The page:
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Pacifier Use

Medically reviewed by Last updated on May 6, 2024.

What do I need to know about pacifiers?

Babies have a natural instinct to suck. The act of sucking can help to calm and comfort a baby. Some babies may calm themselves by sucking on their fingers. Some parents use a pacifier to calm and soothe the baby. Learn about the benefits and risks of pacifiers to help you decide if you want to offer a pacifier to your baby.

What are the benefits of using a pacifier?

Pacifiers given at nap or bedtime may decrease your baby's risk of SIDS (Sudden Infant Death Syndrome). A pacifier may help calm a baby during stressful moments. This may include illness or minor procedures such as heel sticks or immunizations. A pacifier may help premature babies transition to regular feedings sooner.

What are the risks of using a pacifier?

A pacifier may increase your baby's risk of ear infections. To help decrease this risk, stop giving a pacifier or use the pacifier less often after the age of 6 months. Pacifier use after the age of 2 years may increase your baby's risk of dental problems. Pacifiers can affect the shape of your baby's mouth and the way his or her teeth line up.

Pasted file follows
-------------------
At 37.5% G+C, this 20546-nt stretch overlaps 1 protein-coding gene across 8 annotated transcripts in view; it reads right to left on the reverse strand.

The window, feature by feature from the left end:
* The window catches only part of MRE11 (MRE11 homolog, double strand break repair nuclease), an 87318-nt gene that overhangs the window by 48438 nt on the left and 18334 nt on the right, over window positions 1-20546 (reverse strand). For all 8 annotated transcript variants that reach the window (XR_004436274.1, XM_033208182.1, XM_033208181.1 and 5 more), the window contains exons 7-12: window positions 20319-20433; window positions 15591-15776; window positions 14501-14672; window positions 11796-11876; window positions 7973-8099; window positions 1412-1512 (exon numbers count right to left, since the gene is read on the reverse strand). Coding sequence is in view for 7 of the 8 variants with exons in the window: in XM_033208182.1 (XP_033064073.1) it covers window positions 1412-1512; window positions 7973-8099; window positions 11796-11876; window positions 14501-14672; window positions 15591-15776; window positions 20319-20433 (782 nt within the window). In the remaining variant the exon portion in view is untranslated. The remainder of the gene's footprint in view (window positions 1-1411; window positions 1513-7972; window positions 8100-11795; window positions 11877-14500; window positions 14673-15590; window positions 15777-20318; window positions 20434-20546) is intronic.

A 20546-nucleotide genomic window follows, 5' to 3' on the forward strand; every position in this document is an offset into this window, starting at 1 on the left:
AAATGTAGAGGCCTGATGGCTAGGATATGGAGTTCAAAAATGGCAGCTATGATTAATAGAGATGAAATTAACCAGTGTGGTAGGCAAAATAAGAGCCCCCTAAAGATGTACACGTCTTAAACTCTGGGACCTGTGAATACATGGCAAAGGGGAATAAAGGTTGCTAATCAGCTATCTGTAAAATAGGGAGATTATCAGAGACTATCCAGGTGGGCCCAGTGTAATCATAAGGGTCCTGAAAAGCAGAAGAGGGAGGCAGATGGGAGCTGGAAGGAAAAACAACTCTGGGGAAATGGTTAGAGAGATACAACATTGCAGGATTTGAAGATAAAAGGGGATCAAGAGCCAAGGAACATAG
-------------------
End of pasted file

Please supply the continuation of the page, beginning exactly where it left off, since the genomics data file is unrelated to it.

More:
What else should I know about using a pacifier?

Care Agreement

You have the right to help plan your baby's care. Learn about your baby's health condition and how it may be treated. Discuss treatment options with your baby's healthcare providers to decide what care you want for your baby. The above information is an educational aid only. It is not intended as medical advice for individual conditions or treatments. Talk to your doctor, nurse or pharmacist before following any medical regimen to see if it is safe and effective for you.

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Further information

Always consult your healthcare provider to ensure the information displayed on this page applies to your personal circumstances.